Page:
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9HI Industrial Revolution - Great Britain: Urban Health & Sanitation
Repairing the London Fleet Sewer. This was one of the main channels beneath London, and carried the waters of what had once been a substantial river–until the expansion of the city caused it to be built over and submerged. (1890's)
A tosher at work c. 1850, sieving raw sewage in one of the dank, dangerous and uncharted sewers beneath the streets of London. From Mayhew’s London Labour and the London Poor.
The movement known as the Industrial Revolution started in Britain in the 18th Century. By 1850, industrialization was taking root in parts of Western Europe and the USA, and by the end of the 19th Century, it had spread to Russia and Japan. It created the modern, industrial world in which we live today. The book charts the development of power-driven machinery, improvements in transport and the growth of towns. It also looks at the effects, both good and bad on how people lived and worked.
Describes what day-to-day life was like in Victorian times for ordinary people. Suggested level: intermediate.A picture-led book that illustrates many different features of Victorian life, which includes information on child workers, trams, music halls and people's clothes. One of a series, it has easy-to-read text linked to each picture. Looks at life in Victorian Britain, with topics including work, city life, transport, country life, health and sanitation, education, and social problems.
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"From Dr William Duncan, Report on the Sanitary Condition of Liverpool, 1839:
"In the streets inhabited by the working classes, I believe that the great majority are without sewers, and that where they do exist they are of a very imperfect kind unless where the ground has a natural inclination, therefore the surface water and fluid refuse of every kind stagnate in the street, and add, especially in hot weather, their pestilential influence to that of the more solid filth... "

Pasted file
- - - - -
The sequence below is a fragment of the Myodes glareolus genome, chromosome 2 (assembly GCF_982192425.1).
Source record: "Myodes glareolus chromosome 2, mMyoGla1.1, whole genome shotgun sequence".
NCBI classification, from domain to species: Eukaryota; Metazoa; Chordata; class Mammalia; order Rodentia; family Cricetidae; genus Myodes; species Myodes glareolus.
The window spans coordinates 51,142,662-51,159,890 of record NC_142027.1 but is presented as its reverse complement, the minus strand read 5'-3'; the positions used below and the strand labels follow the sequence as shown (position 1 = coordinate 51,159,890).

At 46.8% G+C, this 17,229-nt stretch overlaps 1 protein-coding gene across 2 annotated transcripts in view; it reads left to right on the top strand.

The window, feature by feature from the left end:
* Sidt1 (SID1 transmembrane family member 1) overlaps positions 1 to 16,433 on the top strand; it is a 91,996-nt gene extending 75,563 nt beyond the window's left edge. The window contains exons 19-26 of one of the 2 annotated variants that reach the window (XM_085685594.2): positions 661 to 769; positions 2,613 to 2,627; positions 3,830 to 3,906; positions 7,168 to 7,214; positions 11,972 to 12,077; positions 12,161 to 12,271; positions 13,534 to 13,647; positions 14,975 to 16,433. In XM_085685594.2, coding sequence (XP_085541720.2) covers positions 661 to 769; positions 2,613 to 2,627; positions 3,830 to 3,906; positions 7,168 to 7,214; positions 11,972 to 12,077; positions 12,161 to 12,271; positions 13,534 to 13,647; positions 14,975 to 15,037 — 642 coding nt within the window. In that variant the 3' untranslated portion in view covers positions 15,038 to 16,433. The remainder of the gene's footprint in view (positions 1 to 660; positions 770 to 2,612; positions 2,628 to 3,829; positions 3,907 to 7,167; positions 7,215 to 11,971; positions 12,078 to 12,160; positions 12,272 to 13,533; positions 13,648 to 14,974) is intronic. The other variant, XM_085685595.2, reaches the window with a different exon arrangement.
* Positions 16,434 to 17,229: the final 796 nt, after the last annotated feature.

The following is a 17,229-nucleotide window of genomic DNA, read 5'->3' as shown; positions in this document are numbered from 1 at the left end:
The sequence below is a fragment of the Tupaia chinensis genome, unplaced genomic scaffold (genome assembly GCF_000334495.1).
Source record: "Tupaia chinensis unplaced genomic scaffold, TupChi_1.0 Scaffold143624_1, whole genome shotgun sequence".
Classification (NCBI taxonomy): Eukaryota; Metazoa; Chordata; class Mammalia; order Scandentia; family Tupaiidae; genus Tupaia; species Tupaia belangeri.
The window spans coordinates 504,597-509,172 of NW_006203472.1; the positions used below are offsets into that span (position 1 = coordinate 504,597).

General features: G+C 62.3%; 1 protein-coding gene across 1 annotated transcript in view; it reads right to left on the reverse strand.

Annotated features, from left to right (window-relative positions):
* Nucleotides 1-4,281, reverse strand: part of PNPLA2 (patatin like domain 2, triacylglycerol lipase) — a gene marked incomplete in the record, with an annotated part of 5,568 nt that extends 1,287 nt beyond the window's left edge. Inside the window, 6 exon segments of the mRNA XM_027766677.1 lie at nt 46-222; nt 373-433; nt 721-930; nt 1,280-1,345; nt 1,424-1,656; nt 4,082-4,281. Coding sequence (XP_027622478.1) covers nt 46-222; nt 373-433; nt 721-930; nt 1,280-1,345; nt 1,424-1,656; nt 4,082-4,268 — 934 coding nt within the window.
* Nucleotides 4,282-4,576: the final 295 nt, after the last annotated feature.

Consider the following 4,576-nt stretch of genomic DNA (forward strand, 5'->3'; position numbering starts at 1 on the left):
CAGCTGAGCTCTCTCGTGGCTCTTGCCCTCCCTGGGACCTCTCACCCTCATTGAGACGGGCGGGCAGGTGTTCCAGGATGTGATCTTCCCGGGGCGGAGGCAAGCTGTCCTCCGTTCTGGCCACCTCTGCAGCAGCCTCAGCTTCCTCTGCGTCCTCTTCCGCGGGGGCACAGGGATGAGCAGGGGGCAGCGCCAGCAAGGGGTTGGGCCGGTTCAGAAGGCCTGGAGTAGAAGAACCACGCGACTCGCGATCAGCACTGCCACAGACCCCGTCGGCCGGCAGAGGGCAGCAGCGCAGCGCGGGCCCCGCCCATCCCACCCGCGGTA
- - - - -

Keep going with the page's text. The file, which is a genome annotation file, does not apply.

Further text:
Edwin Chadwick (1800-1890) had taken an active part in the reform of the Poor Law and in factory legislation before he became secretary to a commission investigating sanitary conditions and means of improving them. The Commission's report, of which the summary is given below, is the third of the great reports of this epoch. The following material comes from Report...from the Poor Law Commissioners on an Inquiry into the Sanitary Conditions of the Labouring Population of Great Britain London, 1842, pp. 369-72.]
On his death The Bradford Observer commented: "Titus was perhaps the greatest captain of industry in England not only because he gathered thousands under him but also because, according to the light that was in him, he tried to care for all those thousands."
In June 1832. Earl Charles Grey, the British Prime Minister, set up a Poor Law Commission to examine the working of the poor Law system in Britain. Chadwick was appointed as one of the assistant commissioners responsible for collecting information on the subject. He soon emerged as one of the most important members of the investigation and he was eventually responsible for writing nearly a third of the published report.
The period quickly became one in which there was a struggle between reformers and traditionalists. Those who wanted to invest in cleaning up cities with those who baulked at the incredible cost of doing so. Slowly, under great political pressure, changes were made. Government legislated and thanks to scientific breakthroughs diseases were tackled more efficiently. The story of public health in the Industrial Revolution truly is one of the fight against the most unimaginable squalor and desperate conditions
When Titus Salt (1803-1876) founded the industrial community of Saltaire, among the amenities that he was committed to developing were those for education. The following is a summary of where the provision of education began and how the educational amenities developed and grew.
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Explore the way one philanthropic mill-owner, Titus Salt, tackled the problems and divisions of early industrial Britain.
Sir Edwin Chadwick was an English social reformer, noted for his work to reform the Poor Laws and improve sanitary conditions and public health.